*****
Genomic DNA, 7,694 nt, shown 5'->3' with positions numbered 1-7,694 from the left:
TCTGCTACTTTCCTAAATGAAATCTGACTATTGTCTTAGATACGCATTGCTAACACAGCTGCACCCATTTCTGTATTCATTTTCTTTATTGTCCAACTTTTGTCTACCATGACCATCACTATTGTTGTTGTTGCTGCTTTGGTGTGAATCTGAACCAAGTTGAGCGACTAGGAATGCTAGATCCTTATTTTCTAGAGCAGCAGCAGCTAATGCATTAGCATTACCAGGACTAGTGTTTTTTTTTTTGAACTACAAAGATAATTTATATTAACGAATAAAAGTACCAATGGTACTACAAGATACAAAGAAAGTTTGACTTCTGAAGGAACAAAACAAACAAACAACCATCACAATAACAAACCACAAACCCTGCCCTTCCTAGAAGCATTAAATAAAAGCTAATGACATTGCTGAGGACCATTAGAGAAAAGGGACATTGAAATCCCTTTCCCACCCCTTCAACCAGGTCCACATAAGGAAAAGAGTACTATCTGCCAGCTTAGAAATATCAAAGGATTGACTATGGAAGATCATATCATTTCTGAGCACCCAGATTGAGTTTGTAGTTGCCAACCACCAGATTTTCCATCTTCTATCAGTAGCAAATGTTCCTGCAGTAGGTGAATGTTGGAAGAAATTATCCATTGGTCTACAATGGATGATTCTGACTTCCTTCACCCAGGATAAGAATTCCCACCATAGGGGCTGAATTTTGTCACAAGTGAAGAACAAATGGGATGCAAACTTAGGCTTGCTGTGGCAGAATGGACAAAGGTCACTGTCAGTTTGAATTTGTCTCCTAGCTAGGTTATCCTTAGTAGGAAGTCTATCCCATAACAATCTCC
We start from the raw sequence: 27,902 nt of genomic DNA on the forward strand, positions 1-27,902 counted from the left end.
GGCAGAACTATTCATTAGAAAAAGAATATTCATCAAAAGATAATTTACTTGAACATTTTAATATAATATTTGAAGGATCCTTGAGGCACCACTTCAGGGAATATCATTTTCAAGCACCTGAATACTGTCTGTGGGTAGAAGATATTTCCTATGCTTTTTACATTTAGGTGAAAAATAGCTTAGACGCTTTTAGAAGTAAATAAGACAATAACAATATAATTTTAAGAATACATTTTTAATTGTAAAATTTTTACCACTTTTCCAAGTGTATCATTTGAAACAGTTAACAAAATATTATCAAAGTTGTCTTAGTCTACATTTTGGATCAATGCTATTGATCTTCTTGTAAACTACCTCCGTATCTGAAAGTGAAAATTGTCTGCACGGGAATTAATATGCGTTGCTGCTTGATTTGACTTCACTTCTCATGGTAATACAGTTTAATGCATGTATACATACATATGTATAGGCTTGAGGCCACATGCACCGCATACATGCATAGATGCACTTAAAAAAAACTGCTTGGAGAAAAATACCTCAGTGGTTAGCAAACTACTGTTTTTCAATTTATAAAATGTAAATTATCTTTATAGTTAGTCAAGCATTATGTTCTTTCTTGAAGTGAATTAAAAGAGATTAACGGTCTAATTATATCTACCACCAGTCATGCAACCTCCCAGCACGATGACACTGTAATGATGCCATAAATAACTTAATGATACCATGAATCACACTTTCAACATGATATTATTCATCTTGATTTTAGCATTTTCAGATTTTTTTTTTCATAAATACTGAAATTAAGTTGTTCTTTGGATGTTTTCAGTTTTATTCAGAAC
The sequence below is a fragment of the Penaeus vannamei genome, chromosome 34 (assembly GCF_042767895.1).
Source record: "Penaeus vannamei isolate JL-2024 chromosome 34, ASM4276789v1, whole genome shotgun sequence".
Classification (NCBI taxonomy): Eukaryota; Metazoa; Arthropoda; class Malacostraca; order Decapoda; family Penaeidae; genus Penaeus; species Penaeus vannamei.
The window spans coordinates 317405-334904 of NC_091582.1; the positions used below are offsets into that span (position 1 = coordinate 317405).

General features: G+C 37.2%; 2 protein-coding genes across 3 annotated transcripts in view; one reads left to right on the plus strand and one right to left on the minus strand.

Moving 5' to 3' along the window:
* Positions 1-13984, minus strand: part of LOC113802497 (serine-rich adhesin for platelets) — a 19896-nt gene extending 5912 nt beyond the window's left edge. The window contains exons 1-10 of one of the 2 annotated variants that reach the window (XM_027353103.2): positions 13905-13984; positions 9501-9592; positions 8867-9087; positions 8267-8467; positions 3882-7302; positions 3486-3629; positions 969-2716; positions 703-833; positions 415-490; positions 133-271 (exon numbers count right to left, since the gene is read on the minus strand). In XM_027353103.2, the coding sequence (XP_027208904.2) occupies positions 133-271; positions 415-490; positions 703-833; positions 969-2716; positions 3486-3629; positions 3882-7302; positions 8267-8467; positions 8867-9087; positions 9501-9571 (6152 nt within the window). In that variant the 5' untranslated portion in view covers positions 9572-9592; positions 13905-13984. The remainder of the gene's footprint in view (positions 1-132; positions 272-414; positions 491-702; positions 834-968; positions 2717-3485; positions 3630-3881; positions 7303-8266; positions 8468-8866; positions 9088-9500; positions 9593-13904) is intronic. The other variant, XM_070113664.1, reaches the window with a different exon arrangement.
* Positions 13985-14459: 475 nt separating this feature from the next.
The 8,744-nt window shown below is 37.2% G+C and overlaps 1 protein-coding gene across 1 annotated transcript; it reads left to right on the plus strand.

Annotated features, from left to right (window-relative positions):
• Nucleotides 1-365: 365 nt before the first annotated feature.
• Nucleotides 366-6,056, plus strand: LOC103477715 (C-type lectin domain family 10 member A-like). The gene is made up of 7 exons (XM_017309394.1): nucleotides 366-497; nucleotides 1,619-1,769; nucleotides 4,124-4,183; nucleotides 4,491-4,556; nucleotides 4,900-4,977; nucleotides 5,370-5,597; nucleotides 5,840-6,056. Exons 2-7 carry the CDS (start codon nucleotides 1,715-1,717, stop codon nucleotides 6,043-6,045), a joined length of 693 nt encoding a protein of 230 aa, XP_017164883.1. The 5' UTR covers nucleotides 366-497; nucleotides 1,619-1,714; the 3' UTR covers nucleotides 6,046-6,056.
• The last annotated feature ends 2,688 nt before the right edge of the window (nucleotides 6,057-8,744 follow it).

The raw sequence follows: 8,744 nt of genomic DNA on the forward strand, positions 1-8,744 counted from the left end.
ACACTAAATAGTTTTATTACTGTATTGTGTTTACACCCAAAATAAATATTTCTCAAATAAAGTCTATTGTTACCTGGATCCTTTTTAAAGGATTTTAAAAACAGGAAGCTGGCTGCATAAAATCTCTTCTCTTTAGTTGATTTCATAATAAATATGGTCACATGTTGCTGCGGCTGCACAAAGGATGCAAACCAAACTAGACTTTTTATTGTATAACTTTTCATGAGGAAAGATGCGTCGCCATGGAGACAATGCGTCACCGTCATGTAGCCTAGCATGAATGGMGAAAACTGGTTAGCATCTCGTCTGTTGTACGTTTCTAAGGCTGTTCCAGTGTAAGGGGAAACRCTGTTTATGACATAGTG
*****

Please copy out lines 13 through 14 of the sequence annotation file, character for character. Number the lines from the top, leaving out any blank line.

The 8,744-nt window shown below is 37.2% G+C and overlaps 1 protein-coding gene across 1 annotated transcript; it reads left to right on the plus strand.

Annotated features, from left to right (window-relative positions):